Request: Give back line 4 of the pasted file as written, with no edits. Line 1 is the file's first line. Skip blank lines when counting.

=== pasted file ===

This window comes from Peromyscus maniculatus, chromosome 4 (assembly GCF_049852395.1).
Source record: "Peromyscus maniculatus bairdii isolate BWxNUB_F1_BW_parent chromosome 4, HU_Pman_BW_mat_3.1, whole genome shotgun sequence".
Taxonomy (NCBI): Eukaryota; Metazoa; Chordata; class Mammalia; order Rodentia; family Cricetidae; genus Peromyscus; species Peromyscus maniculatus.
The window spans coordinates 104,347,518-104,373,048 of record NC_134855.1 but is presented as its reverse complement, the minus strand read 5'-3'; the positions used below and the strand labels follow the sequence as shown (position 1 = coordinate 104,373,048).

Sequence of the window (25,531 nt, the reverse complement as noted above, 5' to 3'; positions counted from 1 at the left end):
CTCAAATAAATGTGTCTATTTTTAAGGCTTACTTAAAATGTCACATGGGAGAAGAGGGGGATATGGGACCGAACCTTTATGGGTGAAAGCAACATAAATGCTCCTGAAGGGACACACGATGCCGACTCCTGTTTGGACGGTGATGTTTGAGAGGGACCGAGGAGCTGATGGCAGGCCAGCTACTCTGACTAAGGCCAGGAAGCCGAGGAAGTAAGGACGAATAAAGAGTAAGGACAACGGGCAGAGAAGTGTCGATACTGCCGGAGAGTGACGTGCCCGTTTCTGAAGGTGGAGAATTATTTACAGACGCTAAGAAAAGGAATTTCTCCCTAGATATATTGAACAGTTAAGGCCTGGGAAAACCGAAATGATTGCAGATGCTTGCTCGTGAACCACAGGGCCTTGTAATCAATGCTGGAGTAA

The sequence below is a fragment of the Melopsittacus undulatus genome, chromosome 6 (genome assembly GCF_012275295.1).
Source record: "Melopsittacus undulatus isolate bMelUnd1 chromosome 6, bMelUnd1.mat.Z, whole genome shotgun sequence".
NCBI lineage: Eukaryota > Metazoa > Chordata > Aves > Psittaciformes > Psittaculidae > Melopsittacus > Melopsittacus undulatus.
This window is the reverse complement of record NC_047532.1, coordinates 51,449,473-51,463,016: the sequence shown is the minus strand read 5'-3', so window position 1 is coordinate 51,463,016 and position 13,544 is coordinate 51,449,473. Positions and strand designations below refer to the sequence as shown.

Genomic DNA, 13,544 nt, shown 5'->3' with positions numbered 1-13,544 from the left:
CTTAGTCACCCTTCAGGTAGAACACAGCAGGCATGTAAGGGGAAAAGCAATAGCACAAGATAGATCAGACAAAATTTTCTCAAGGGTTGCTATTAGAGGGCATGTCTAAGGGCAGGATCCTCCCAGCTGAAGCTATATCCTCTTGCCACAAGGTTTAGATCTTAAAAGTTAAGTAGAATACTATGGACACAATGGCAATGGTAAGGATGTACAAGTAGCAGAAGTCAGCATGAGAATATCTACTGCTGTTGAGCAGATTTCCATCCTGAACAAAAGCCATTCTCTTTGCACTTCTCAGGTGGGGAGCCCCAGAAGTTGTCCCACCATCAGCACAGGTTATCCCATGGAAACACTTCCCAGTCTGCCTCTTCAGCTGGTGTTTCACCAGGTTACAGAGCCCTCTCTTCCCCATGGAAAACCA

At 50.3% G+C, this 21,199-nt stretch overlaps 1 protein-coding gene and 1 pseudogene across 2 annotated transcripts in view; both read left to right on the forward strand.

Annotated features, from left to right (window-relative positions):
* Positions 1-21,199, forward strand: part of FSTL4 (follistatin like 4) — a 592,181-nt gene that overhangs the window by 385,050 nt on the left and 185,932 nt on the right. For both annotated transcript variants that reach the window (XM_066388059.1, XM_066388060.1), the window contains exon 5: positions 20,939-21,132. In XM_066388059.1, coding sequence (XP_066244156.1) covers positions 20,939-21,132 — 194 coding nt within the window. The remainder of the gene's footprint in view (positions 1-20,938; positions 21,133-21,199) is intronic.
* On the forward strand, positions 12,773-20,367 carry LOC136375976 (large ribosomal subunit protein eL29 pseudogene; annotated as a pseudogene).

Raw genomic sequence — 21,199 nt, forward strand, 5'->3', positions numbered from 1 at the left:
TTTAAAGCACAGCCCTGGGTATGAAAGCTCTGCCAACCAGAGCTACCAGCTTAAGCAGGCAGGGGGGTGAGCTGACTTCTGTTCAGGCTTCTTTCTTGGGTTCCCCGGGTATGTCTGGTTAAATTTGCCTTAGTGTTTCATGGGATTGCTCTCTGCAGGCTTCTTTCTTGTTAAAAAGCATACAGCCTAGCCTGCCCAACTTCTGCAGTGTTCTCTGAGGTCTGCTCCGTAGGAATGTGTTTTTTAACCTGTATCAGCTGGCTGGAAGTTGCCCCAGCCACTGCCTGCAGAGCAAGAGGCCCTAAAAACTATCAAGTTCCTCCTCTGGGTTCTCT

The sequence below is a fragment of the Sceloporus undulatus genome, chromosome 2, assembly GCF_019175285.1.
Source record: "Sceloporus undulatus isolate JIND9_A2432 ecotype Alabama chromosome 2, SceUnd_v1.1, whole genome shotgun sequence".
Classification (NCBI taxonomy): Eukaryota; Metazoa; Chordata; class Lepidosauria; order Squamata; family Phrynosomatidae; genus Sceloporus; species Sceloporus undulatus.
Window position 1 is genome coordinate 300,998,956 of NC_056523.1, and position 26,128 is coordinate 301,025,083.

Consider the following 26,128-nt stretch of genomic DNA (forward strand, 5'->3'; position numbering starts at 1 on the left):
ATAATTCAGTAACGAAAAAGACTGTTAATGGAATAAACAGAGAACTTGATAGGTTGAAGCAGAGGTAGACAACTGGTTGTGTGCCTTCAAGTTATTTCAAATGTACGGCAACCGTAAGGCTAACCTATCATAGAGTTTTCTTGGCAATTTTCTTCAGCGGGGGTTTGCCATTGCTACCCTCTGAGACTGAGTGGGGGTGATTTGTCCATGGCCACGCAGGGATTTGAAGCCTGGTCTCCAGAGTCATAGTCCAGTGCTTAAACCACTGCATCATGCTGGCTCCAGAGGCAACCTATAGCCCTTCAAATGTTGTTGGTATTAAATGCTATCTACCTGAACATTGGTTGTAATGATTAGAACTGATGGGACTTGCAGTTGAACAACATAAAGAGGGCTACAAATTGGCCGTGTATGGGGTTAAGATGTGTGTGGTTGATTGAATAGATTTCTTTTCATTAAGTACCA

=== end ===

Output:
The window spans coordinates 104,347,518-104,373,048 of record NC_134855.1 but is presented as its reverse complement, the minus strand read 5'-3'; the positions used below and the strand labels follow the sequence as shown (position 1 = coordinate 104,373,048).